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s2smodern

 

by Evelyn Pyburn

A frank discussion about why housing is unaffordable was quite welcome at the Montana Economic Outlook Seminar. It’s a subject seldom discussed so honestly.

The conclusion that regulations stand in the way of affordable housing and innovation in the industry shouldn’t be a surprise, and studious, deliberate efforts to avoid that conclusion in all the other forums I have ever witnessed, says that it really isn’t a surprise. Many have always known it. And, they know it now.

Regulations are pretty much always the reason that markets fail to function and that’s what we have here —  a demand for housing that exceeds supply, which pushes up prices, and the market has failed to respond.

In unfettered markets producers would rush to increase supply. It is the law of supply and demand at work. It takes an inexorable force to prevent that from happening, and there is only one such force, and that is government – in the form of rules, regulations, codes, exactions, fees, permits, and waiting periods.

What regulations would and could do to the housing industry was demonstrated clearly to me as a reporter back in about 1970 when I did a story about four college architectural students who had invented a new kind of house and built a prototype. It was versatile, very inexpensive, easy to build, efficient and unique. I figured that they had their fortunes made. But they scoffed at me and said there was no way that the house was marketable.

“We would have to change every city’s building codes in the country. This doesn’t comply with any of them. Do you have any idea how much that would cost?” Then and there, I could foresee the great tragedy of it all. The prototype they built, with special dispensation from the city of course, went on to be used for a place of business for many years.

So it wasn’t that innovation couldn’t happen, didn’t happen, and continues to be a goal, as TV programs about little houses demonstrate. Be assured, there are people with ideas out there that will never be pursued or developed into marketable solutions because we have a government that doesn’t want to change the status quo, no matter how many people wander homeless in the streets.

Regulations stop innovation dead. Each code and rule nails the status quo into place for decades on end.

Every code, regulation, fee and permit adds to the cost of a house, and you pay it in your monthly mortgage payment. How much? A lot. Many years ago, a local developer said he calculated all the interest he had to pay on his subdivision development for the days he had to wait for government approvals. That interest cost alone added almost $40 to the monthly premium that homeowners would eventually have to pay.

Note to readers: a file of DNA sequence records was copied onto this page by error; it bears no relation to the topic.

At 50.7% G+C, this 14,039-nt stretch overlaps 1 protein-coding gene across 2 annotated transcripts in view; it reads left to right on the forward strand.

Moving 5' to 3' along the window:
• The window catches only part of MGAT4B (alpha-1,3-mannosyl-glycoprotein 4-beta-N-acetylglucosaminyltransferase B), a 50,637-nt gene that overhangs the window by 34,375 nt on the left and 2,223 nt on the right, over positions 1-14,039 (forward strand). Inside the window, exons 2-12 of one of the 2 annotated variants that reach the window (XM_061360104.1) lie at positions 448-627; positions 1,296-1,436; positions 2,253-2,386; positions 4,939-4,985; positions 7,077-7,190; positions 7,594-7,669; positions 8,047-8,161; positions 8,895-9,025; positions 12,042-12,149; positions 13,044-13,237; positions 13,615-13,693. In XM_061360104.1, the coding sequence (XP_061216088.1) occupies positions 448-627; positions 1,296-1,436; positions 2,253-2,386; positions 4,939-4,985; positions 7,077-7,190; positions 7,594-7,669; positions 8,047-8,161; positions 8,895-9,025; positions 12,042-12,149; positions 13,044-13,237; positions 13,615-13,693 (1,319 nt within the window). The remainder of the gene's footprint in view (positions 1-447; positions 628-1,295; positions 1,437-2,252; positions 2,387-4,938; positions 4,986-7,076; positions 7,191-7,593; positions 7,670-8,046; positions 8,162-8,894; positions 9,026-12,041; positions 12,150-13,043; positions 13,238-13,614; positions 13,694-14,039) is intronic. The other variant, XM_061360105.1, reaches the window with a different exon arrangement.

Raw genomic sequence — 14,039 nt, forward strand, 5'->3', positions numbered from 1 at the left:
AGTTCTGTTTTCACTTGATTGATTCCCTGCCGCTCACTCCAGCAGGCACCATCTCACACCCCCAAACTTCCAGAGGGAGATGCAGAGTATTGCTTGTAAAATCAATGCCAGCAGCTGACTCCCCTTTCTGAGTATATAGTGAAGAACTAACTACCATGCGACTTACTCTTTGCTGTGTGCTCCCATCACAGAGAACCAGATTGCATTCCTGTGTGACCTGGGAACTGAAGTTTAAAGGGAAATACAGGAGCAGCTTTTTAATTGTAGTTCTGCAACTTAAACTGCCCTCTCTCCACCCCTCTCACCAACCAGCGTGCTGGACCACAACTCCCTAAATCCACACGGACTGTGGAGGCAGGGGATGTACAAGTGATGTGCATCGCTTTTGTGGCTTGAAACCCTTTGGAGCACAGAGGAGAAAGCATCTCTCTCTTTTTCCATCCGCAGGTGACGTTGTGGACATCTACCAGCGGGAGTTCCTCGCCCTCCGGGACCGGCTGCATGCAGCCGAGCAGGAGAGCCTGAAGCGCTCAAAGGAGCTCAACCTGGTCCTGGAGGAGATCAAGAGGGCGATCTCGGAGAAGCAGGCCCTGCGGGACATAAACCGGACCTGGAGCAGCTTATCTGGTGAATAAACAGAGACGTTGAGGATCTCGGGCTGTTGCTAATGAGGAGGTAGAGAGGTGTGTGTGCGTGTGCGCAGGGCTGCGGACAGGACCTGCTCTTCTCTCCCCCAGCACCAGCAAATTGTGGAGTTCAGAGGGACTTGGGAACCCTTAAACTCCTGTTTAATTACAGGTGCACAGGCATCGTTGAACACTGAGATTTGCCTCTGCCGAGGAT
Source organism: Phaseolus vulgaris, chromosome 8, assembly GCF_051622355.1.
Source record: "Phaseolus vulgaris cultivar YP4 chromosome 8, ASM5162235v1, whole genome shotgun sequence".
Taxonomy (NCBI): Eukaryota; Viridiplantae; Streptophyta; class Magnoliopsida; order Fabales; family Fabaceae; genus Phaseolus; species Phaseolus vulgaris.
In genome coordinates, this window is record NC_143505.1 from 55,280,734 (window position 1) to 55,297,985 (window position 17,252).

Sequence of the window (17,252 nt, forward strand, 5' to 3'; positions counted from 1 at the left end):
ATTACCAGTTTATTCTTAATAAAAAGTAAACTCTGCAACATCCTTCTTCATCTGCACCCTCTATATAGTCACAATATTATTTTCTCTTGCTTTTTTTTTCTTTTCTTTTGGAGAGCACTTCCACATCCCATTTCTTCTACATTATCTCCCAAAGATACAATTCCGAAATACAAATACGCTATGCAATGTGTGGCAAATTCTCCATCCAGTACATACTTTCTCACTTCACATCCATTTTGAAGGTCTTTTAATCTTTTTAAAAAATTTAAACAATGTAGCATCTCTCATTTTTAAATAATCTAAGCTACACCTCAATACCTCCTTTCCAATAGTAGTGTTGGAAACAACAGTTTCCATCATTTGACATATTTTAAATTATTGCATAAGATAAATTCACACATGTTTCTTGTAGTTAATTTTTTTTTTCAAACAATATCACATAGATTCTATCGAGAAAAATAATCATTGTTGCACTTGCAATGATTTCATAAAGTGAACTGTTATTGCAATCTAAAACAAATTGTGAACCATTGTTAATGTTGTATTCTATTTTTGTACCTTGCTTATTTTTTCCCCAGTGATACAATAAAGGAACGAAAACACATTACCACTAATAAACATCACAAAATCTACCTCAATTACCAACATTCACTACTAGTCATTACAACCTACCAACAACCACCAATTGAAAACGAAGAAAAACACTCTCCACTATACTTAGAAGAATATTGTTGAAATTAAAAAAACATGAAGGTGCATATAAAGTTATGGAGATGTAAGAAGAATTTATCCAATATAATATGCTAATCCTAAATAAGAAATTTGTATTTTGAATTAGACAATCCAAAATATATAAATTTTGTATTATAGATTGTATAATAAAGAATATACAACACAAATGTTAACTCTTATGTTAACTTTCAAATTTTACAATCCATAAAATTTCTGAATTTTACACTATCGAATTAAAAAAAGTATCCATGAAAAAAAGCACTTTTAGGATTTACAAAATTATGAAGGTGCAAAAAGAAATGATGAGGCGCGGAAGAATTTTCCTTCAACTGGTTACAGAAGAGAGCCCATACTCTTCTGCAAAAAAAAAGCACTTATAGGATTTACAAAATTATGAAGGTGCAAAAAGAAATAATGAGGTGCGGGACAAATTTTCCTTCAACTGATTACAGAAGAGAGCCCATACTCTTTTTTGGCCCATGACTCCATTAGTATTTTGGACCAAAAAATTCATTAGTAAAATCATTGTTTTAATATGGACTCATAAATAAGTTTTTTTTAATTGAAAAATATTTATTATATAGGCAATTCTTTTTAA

Author Randall O’Toole later wrote a book about the cost of regulations on the housing industry and said that it adds tens of thousands of dollars to the price of the average home, and Montana – at the time – was one of the worst.

And, it’s not just residential building that is so impacted. It is these same regulations, codes and utopian visions that leave downtowns everywhere with dark, empty buildings that owners cannot afford to bring back into use because the cost of requirements imposed to refurbish them exceed what the rental market will bear.

Another example of potential economic impacts, was the development of the coffee kiosk business in Billings. The company that built the kiosks offered the service of going to whatever city the entrepreneur who bought a kiosk planned to operate in, to persuade the city to change their building codes to allow their operation. The cost for that service was more than the cost of the kiosk, and of course the owners knew what they had to do, because they had had to fight for those same changes right here in Billings before they could launch the business of coffee kiosks – before that market segment could unleash the entrepreneurial spirit of so many.

And, the story of the McCalls regarding Josephine Crossing (front page article). They had to rewrite the zoning laws before being able to respond to consumers. How much is every home owner in that subdivision having to pay in their monthly mortgage payment for costs incurred in that regulatory struggle?

The question was recently posed to me by a former city councilman, “How does a city council know what regulations we should have?” The answer is THEY DON’T KNOW, so why are they making such decisions? The fact is the bureaucrats don’t know either. What makes them think they are qualified to dictate to the building trades?

Truth be told, no one person, even an experienced builder or engineer, would know all the best solutions to all the different situations that arise within the construction world, any more than one would have one set of codes about how to raise vegetables or crops, or how to cure a patient. The absurdity of it all is mind boggling, and yet here we have all across the nation an unchallenged belief that government bodies should dictate how to build buildings. Who needs architects and engineers?

The reality is if the market place were allowed to function, innovators would probably come up with solutions that incorporate all the things that consumers want – low cost, safety, beauty, efficiency, functionality. That is what happens in all other realms of consumerism where markets freely function. That is what markets do – deliver the very best and the most- possible, for the least possible cost.

The solution for affordable housing will absolutely never come from bureaucrats enforcing codes,  “experts” writing codes or politicians seeking re-election.

If only people believed in markets. Markets Work!!! They work, and the housing affordability solution lies in bringing markets back into the home building industry.